“So where we had one working, we now have two, where we had two, we now have three. So the hydros are giving us almost 400MW of power and that is a lot of power given our situation. And we have added about 1MW of Solar and there is more coming. So I think we are on our way”, he said.

On leadership and politics of reform in Africa, Fashola said the biggest challenges facing Africa on the leadership and governance fronts included, but not limited to, diversity of cultures and beliefs and how leaders could engage or balance vested interests to tip the scales in favour of the kind of positive change that benefits the vast majority of the ordinary people.

Arguing that the question of leadership must be set in a context with understanding that nations and communities are different and diverse in their history and in the level of their evolution and their progress, Fashola maintained that whether the most under developed places or the most developed places, the issues and challenges that confront governance remained the same.

Security, he said, would still be an issue even if of different complexities and so would Healthcare, Education and others remain global and ongoing issue even in the most advanced economies, adding that the challenge lay in how change could be institutionalized so that governance reforms could endure beyond one leader’s tenure.

The Minister, who identified people as central to the issues of governance and reforms as well as the most important in human civilization, said, however, that they constitute the paradox in reform being that they pursue change so relentlessly yet, somehow resist change.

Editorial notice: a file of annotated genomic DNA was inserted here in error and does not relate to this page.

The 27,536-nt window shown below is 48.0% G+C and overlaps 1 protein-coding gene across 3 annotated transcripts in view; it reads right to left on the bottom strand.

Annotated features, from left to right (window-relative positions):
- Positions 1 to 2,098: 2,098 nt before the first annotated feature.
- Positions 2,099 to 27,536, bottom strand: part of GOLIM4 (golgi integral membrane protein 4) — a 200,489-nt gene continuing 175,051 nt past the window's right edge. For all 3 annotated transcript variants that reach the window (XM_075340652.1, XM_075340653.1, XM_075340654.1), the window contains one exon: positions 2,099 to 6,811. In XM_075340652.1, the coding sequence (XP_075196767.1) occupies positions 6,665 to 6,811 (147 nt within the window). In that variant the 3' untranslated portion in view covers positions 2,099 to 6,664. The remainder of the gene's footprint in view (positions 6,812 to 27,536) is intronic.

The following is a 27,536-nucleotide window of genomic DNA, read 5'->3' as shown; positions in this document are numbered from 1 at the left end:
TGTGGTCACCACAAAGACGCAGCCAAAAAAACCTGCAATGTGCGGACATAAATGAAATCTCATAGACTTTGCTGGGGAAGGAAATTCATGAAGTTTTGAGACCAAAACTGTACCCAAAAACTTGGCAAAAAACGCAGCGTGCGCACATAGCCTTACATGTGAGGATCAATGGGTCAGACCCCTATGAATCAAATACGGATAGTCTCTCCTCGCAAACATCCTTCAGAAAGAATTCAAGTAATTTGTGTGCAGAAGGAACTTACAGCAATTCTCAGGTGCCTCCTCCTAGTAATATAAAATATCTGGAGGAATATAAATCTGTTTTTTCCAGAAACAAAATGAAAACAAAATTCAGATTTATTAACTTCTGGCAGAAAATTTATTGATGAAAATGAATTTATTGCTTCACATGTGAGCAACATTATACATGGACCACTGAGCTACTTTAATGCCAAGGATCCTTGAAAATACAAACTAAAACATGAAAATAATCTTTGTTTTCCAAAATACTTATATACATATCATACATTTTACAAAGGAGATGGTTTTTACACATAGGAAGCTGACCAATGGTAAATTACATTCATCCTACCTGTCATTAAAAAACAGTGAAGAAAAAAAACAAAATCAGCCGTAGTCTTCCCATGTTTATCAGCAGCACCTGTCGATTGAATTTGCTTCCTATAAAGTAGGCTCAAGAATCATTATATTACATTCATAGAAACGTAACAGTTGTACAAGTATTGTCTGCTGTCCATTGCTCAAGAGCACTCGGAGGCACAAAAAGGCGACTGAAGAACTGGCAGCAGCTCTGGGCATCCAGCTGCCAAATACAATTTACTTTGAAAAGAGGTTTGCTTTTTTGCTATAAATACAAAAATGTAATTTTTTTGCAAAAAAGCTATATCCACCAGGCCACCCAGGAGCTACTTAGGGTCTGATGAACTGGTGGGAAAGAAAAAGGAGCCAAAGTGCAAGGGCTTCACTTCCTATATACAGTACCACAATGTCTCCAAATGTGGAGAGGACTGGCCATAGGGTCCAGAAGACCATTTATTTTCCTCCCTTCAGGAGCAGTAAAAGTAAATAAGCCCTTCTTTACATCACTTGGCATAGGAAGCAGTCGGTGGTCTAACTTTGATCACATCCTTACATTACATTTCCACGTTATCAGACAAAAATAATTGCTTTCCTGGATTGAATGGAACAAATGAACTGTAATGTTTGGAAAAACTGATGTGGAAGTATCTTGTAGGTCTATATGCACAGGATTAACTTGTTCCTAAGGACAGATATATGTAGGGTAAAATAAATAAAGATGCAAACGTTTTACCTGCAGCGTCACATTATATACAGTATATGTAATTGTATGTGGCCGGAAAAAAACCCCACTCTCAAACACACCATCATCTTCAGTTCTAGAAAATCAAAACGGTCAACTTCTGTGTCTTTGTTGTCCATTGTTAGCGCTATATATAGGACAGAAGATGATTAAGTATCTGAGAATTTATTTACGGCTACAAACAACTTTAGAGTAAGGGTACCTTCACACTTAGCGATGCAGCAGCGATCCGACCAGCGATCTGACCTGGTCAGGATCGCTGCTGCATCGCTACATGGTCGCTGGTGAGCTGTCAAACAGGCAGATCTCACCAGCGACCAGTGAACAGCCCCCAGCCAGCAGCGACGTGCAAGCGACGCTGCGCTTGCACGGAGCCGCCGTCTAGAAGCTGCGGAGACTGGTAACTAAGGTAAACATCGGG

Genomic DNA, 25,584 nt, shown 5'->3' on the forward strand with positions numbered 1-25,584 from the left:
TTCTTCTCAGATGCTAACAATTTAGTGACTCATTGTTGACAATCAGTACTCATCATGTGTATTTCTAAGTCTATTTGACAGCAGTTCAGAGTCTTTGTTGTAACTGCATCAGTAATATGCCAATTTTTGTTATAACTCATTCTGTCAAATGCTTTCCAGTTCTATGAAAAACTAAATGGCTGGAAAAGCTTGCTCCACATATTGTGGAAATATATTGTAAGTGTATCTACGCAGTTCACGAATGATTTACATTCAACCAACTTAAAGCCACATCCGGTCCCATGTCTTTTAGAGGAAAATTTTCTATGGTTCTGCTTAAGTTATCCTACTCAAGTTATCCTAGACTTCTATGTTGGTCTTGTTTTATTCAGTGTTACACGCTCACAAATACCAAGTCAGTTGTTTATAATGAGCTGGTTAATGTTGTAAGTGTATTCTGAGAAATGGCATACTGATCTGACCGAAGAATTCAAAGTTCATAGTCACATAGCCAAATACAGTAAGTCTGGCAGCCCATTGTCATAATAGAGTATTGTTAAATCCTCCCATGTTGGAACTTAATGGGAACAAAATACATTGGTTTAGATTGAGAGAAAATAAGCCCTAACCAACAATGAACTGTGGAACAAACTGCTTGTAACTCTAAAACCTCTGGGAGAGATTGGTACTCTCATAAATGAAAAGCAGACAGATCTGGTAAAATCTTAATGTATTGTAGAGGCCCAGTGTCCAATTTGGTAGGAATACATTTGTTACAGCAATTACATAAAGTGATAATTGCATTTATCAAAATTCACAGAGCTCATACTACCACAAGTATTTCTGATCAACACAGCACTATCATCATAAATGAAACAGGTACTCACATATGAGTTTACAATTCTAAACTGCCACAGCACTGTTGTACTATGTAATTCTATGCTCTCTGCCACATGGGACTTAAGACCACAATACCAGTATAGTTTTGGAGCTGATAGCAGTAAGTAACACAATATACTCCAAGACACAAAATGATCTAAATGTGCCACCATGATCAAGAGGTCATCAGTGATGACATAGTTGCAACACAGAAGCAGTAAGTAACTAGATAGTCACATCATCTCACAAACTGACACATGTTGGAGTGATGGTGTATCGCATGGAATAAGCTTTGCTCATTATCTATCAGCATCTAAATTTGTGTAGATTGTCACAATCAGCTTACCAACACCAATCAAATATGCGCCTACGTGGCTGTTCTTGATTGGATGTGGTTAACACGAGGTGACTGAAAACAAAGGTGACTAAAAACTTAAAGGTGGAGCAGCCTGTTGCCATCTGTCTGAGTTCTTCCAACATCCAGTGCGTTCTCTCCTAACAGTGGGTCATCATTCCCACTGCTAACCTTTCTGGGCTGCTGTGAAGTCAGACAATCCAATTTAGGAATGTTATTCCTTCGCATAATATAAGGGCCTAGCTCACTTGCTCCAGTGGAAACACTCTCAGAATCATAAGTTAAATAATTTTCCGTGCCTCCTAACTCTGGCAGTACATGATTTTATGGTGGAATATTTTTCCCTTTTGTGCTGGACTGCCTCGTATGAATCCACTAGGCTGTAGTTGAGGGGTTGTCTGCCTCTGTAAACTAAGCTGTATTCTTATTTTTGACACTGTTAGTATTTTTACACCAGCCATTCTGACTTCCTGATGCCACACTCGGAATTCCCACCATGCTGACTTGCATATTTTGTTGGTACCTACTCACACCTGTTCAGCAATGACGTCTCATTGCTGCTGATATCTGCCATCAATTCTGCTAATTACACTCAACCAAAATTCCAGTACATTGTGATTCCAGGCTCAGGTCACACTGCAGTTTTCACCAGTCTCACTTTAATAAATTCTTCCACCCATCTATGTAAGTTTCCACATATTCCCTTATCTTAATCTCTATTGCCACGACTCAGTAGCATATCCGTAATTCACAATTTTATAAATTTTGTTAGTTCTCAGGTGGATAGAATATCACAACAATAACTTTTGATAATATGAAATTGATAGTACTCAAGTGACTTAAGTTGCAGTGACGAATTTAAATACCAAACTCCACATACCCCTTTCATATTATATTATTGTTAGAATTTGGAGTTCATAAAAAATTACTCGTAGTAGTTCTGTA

Defining reform as altering a situation or the position of a thing, Fashola cited as example homes, offices, classrooms and even churches where sometimes altering of positions or situations of things, which constitute reform, invoke anger, irritation or dissatisfaction adding, “But that is the burden that our leaders face, altering our lives; oftentimes that is why we voted them”.

The Minister said as a result of the policy of changing leadership every four or eight years, there was need for leaders to be extremely knowledgeable because, according to him, “implementing reforms requires interfering with the existing order and no matter how bad an existing order is, somebody has a vested interest in it”.

“So, a bad road is a vested interest. It might require that somebody’s property yields, so that person has a vested interest in his property; so you will face resistance. And because we are creatures of habit, we hold onto the vested interest because that is what we know. The leader’s responsibility is to transpose us to see what he is seeing”, he said.

Fashola, who recommended communication as the best approach to achieve this, said although vested interest was difficult to negotiate, continued communication was the key as, according to him, “Nobody could be angry forever. At some point and with continued communication, they will yield”.

“What is enough communication? I have not heard any leader in a long time and perhaps in recent times or perhaps ever accused of over communicating. All we hear is “We don’t know what they are doing”, even if they are on television everyday”, the Minister said.